Here is a great way to get kids reading and commenting on each other's writing. This technique helps me to get a sense of what my students value in writing and what kinds of conversations we should have. Best of all, it takes no advance preparation.
1. Have the kids write about a shared experience
On Friday, we had a 4-H presentation in which we planted grass seeds to make "hairy" pets. After the activity, students wrote at least 5 sentences about their experience. (A quick tip within a tip--generate a list of words that students will use in the writing activity to put on the board. This will encourage them to use words from the experience in their writing, strengthening their vocabulary!)
I've tried this activity with other forms of writing, but I've learned that it works best when students are writing about a shared experience. This helps the readers to focus less on trying to figure out what happened, and more on thinking about the way the content is presented.
2. Explain the principles of seat switch sharing
Students will read another student's writing and add questions or comments. Encourage students to avoid just commenting on spelling, punctuation, or handwriting and look at the content of the writing. Remind students to write their names next to their comments.
I keep the explanation brief. Because I generally do this later in the year, I don't go into a long explanation about what kinds of comments to offer; I want to see what they do on their own.
3. Move students
Direct students to take their pencils and move to different sides of the room. (My classroom right now is set up as the regions of Pennsylvania, and I have the cardinal directions marked, so we joke that the areas around the desks are Ohio, Maryland, New Jersey, and New York. Kids just went to the areas of their choice.)
4. Quickly send students to other seats
5. Silence will fall
The good silence, not the bad kind. Kids will be instantly immersed in reading what their peers have written, and will write comments back. I like to join in and and add my own comments.
As students finish reading one piece, they should get up and mill around until another seat is available. It sounds messy, but in practice it works beautifully. Do walk around and keep an eye on what students are writing. If I notice a student making the same comment over and over again, I'll sit down with her and we'll whisper about the writing so that she can come up with something new.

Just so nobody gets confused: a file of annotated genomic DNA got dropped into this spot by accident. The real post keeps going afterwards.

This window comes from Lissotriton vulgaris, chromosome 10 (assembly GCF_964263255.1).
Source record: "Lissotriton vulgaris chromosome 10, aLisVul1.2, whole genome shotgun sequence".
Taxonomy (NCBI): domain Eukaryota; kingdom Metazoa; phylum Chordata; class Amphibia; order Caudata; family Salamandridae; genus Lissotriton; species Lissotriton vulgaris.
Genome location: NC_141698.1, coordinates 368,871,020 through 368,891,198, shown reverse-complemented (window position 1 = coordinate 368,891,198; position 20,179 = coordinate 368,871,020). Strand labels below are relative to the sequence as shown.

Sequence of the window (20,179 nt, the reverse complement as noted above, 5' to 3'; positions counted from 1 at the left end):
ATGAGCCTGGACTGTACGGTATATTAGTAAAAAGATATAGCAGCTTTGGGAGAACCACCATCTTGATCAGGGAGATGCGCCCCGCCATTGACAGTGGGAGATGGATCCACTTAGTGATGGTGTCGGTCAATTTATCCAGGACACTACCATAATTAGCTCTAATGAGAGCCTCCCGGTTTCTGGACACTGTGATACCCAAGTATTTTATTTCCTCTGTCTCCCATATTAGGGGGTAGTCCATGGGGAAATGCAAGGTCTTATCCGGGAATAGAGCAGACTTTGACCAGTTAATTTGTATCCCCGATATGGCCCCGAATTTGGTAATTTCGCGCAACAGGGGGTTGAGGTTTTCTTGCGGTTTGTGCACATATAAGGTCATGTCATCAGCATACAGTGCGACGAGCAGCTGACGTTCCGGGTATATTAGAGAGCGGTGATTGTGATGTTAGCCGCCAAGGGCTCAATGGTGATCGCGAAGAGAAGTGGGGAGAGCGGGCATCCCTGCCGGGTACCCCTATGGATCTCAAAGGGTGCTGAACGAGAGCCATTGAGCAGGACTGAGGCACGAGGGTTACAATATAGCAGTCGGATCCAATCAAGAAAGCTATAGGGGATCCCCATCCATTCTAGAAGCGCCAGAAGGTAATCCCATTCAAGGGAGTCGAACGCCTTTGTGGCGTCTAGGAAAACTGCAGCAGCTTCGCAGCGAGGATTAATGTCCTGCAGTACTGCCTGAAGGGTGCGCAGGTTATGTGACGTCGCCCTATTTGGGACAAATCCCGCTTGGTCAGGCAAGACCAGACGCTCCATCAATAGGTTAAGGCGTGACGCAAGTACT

7. Return to own seats
The activity usually works well for about 10 minutes before fatigue sets in. Then have students return to their own seats to read their comments.
That's all there is to it. But the conversations at the end are rich and interesting. Students love to read comments about their own writing. Some of the comments puzzle them, and they want to ask the other students for clarification. This kind of student-to-student writing exchange is just what I want to foster in the classroom--conversations about writing that are focused on writer to reader. Students get to experience both roles in rapid succession with this activity, which is empowering and motivating for them.
A few less than complimentary comments do slip by. It's never anything horrible--more of comments like "I didn't understand your second sentence," or "This was hard to read." These comments are almost always absolutely true. As writers, we need to develop thick skins and recognize that not everyone will love everything we write. (Do check in on the papers of your most struggling writers to make sure that they have some positive comments. Interestingly, students read each other's comments as well and I have noticed that a less than glowing comment is always followed by a positive one. If you are worried about your students, have them write comments on sticky notes instead of the actual piece of writing--then you can take any questionable sticky notes off the writing.)
A close look at the comments helps me as the teacher to see what students value in writing--and, by transfer, what they think I value in writing. When students comment only on spelling and handwriting, I know that I need to think about the conversations that we are having in class and help them to think about other aspects of writing. On Friday, multiple students commented on the use of transitions in writing. This was encouraging to me as I have been trying to get students to recognize and use transitions all year long.
I've been working on readers theater scripts for parts of speech. They are ready for trying out in classrooms. Write to me if you'd like some (email@example.com) and let me know what your kids think. Funny? Not funny? I'd like to know.